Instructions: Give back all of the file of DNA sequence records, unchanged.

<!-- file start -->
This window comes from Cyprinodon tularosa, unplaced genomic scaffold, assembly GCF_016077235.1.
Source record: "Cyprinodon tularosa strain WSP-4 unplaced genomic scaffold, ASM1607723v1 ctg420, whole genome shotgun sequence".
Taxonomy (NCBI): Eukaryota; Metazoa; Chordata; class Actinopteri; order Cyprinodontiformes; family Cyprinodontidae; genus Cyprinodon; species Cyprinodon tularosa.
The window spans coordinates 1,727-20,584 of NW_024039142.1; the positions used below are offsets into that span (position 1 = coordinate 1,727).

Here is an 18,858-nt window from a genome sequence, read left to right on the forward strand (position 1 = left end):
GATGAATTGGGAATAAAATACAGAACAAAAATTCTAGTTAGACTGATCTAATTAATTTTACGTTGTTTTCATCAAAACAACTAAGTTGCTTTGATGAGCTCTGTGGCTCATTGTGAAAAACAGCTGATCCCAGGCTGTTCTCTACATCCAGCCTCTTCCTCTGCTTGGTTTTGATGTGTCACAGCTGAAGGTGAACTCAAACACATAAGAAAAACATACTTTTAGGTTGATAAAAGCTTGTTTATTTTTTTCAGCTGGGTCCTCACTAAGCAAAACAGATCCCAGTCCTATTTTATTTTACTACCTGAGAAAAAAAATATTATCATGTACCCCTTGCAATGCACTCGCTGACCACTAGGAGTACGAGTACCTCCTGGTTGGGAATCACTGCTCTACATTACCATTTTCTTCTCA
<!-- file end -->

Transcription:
This window comes from Cyprinodon tularosa, unplaced genomic scaffold, assembly GCF_016077235.1.
Source record: "Cyprinodon tularosa strain WSP-4 unplaced genomic scaffold, ASM1607723v1 ctg420, whole genome shotgun sequence".
Taxonomy (NCBI): Eukaryota; Metazoa; Chordata; class Actinopteri; order Cyprinodontiformes; family Cyprinodontidae; genus Cyprinodon; species Cyprinodon tularosa.
The window spans coordinates 1,727-20,584 of NW_024039142.1; the positions used below are offsets into that span (position 1 = coordinate 1,727).

Here is an 18,858-nt window from a genome sequence, read left to right on the forward strand (position 1 = left end):
GATGAATTGGGAATAAAATACAGAACAAAAATTCTAGTTAGACTGATCTAATTAATTTTACGTTGTTTTCATCAAAACAACTAAGTTGCTTTGATGAGCTCTGTGGCTCATTGTGAAAAACAGCTGATCCCAGGCTGTTCTCTACATCCAGCCTCTTCCTCTGCTTGGTTTTGATGTGTCACAGCTGAAGGTGAACTCAAACACATAAGAAAAACATACTTTTAGGTTGATAAAAGCTTGTTTATTTTTTTCAGCTGGGTCCTCACTAAGCAAAACAGATCCCAGTCCTATTTTATTTTACTACCTGAGAAAAAAAATATTATCATGTACCCCTTGCAATGCACTCGCTGACCACTAGGAGTACGAGTACCTCCTGGTTGGGAATCACTGCTCTACATTACCATTTTCTTCTCA